However, what Moshe apparently did not not know was that after witnessing
the spectacle a Jew named Michah retrieved the Kabbalistic plate and took it
with him out of Egypt. When they threw the gold into the furnace to make an
idol Michah threw the plate in as well. True to the words on the plate an ox
arose in the form of a calf. True to the black magic that accompanied the
procedure, the metal calf emerged bleating and moving like a real one.
Question: How can something used for such a holy purpose be used for exactly
The great Shlomo HaMelech addressed the issue:
“This corresponding to this did God make.” (Koheles 7:14)
This verse is usually used to explain that for everything God made on the
side of holiness He created a counterpart on the side of impurity. This does
not only mean that whatever you find in the world being used for good there
is something like it being used for evil. It also means that the same thing
can be used for both good or evil, depending upon the person using it, and why.
This was a very important part of the message of the Aitz HaDa’as Tov v’Ra,
the Tree of Knowledge of Good and Evil. It wasn’t as if some fruit had
“good” knowledge and other fruit had “evil” knowledge. It was that, based
upon the person doing the eating and the reason for it, the knowledge that
resulted would be either good or evil. It had the potential for either kind
of knowledge, and it was the person eating from the tree who determined
which one became reality.
We have a great example of the same idea in our day and age: the Internet, a
modern version of the Tree of Knowledge of Good and Evil. For many today it
is either an angel or devil incarnate. Some want to applaud it while others
want to ban it. How can two polar views exist regarding the same thing?
Looking at the two sides, it is not hard to answer that question. Both agree
that the Internet accomplishes amazingly good things in this world, and both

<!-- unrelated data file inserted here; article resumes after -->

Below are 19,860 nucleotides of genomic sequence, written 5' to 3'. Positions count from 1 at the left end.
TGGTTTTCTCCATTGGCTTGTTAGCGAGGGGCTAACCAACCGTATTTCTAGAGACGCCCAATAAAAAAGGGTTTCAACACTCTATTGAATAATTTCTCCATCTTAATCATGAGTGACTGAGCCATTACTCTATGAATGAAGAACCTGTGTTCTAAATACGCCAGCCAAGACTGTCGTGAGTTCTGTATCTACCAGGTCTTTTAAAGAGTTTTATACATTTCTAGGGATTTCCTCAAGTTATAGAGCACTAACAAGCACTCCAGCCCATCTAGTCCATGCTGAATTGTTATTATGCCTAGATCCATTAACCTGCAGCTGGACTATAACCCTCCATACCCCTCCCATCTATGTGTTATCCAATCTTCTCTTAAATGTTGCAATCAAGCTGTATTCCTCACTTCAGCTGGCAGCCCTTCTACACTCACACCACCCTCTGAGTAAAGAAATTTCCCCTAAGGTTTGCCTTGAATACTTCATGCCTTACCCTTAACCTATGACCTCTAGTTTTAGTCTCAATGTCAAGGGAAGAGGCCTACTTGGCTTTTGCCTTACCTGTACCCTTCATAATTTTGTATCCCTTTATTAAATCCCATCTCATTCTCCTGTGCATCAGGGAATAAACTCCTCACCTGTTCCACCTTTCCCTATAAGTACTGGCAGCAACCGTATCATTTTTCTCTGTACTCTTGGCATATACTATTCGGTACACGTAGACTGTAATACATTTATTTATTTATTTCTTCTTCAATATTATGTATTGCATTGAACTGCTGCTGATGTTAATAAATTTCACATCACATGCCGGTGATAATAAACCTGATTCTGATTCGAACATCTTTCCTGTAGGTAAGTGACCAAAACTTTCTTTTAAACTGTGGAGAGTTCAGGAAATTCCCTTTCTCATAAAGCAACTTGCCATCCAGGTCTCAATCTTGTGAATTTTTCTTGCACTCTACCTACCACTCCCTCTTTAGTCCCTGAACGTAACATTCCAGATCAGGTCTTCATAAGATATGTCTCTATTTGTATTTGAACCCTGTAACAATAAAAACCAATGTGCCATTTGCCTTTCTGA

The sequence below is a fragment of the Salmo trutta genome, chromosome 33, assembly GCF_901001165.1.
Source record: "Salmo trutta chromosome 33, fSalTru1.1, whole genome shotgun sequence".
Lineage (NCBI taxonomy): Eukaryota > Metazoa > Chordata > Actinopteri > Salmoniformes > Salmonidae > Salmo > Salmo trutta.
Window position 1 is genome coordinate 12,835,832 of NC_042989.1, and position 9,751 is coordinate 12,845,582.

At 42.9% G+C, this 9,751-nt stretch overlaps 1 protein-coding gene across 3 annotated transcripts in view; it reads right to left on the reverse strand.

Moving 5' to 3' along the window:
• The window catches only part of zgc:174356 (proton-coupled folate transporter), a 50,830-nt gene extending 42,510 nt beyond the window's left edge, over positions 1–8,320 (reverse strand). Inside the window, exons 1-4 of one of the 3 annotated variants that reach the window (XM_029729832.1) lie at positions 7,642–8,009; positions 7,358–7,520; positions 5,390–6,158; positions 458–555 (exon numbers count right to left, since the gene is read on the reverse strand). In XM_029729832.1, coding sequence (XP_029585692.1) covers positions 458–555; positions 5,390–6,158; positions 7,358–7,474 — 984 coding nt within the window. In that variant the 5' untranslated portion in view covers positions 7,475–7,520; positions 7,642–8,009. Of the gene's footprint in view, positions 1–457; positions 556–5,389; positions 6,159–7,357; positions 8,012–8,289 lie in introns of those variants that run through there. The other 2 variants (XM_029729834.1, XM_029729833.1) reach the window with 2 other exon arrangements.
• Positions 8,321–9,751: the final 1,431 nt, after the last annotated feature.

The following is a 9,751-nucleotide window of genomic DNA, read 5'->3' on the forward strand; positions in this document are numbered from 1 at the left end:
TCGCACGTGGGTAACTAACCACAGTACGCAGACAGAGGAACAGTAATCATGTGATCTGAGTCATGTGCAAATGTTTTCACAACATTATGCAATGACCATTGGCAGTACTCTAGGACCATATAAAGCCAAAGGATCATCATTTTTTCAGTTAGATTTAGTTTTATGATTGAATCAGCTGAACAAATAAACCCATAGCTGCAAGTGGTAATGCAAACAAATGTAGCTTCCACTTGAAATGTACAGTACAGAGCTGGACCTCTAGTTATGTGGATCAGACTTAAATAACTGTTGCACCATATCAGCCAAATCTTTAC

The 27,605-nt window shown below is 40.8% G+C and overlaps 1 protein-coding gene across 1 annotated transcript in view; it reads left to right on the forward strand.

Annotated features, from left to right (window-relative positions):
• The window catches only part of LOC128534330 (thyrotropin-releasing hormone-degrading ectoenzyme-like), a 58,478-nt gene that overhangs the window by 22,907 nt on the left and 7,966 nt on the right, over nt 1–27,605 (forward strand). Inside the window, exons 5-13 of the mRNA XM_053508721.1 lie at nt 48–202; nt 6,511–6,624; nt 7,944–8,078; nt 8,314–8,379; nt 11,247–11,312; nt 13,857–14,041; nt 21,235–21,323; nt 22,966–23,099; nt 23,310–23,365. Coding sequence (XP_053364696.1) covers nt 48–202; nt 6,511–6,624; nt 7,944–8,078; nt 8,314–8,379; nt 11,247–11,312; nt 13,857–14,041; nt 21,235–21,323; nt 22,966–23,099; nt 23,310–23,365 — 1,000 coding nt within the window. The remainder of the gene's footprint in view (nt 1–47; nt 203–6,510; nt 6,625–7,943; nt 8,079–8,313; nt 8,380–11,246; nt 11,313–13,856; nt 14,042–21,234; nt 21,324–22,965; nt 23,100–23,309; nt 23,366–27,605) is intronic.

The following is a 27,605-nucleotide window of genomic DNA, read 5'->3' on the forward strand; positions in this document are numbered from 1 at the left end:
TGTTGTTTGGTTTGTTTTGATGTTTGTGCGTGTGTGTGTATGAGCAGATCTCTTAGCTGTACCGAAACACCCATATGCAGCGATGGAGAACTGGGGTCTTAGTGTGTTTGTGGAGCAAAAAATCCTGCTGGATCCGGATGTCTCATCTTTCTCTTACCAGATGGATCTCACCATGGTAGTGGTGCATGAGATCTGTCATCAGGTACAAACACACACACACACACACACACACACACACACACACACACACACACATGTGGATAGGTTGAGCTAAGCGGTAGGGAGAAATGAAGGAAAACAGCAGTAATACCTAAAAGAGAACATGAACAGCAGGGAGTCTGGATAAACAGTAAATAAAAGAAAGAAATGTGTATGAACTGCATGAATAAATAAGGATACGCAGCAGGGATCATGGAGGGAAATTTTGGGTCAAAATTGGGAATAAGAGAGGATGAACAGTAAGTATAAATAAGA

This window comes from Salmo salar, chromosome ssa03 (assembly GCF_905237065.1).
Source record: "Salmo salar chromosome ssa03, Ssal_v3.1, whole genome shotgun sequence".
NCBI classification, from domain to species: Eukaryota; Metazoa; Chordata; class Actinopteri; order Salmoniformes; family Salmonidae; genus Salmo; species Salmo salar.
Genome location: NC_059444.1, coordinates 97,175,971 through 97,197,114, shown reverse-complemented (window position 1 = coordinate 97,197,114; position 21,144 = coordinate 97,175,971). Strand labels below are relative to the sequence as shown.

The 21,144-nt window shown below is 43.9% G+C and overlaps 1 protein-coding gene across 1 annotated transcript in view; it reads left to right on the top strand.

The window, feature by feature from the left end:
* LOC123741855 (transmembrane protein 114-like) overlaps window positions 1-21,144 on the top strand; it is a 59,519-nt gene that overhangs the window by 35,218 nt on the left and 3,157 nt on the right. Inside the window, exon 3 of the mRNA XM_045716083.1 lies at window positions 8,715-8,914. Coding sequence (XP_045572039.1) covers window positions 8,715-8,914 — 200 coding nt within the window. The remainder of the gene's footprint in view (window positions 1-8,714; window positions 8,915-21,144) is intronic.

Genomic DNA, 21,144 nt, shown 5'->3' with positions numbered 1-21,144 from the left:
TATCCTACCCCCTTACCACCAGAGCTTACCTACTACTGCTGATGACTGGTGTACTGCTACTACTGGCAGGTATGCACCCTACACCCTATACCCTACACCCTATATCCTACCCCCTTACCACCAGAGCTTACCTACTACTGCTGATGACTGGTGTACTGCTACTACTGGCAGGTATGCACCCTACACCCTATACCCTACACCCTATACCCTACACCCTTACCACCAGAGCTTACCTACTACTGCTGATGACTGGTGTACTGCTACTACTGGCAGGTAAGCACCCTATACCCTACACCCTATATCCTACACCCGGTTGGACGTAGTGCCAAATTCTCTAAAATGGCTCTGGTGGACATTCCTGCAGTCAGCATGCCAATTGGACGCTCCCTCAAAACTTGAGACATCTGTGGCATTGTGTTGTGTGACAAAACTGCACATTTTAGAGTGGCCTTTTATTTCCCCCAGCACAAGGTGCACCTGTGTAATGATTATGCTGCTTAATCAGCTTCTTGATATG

agree that it accomplishes just the opposite as well. But one side says
that, for all its good, the Internet has too much potential to easily do
tremendous evil. The other side says, for all its terrible evil, the good it
promotes is just too valuable to be pushed aside.
One Internet, two extreme viewpoints.
The problem, of course, is not the Internet, any more than it was the Aitz
HaDa’as Tov v’Ra in Adam’s time. The problem then was the people eating from
the tree, just as the problem today is the people using the Internet. It’s a
simple equation that goes something like this: man, whose “every imagination
of his heart was only evil all the time” (Bereishis 6:5), plus Internet,
which provides an easy and cheap fulfillment of some of his most immoral
imaginations, equals moral disasters.
And not just moral disasters. You don’t have to be religious and Torah
adherent to lose self-respect by going after dark desires. Internally people
know when they are behaving subgrade, and try as they might to hide it, it
eats away at their self-esteem. You may be wondering, what is the point, at
least in terms of this week’s parshah and special Maftir?
The centerpiece of the parshah is the tragic death of Nadav and Avihu, made
all the more tragic because of how and why it happened. They were great
people who had done great things. In Sha’ar HaGilgulim you can learn just
how great their souls actually were. Yet those souls were burned out of them
when they brought their “unauthorized” fire offering.
There are a few explanations as to what exactly they did wrong to warrant
such a severe Divine response at such a momentous period in history. At the
end of the day, after all the discussion becomes great divrei Torah and
makes it into holy books for all eternity, they will all have come down to
one conclusion. Whatever they did, and why ever they did it, they did not do
what God wanted. Period.
This is what the Red Heifer symbolized, what God “wants.” It represented His
pure, unadulterated will, not having been subject to human interpretation
and explanation, because being a statute it was beyond both. It was a
reminder that though God gives us plenty of leeway to think for ourselves,
and even rewards us for trying to understand His intention, the bottom line
is to do the simple, plain, and pure will of God.
Loyalty to God is loyalty to His will. It means knowing that no matter how
much we think we can improve upon a situation ourselves that we should not
until we know for sure it is what God wants. This requires two components.
First, we must be loyal to Torah tradition as passed down through the ages.
Second, it means receiving Divine help to make the correct decision, which
is based upon the fulfillment of the first condition.
This is what the Erev Rav through the incident of the golden calf came to
undermine. This is what the Red Heifer came to rectify. The former promises
freedom but delivers slavery to the yetzer hara instead. The latter is the
best ticket to freedom a person can ever have.
Text Copyright © 2014 by Rabbi Pinchas Winston and Torah.org.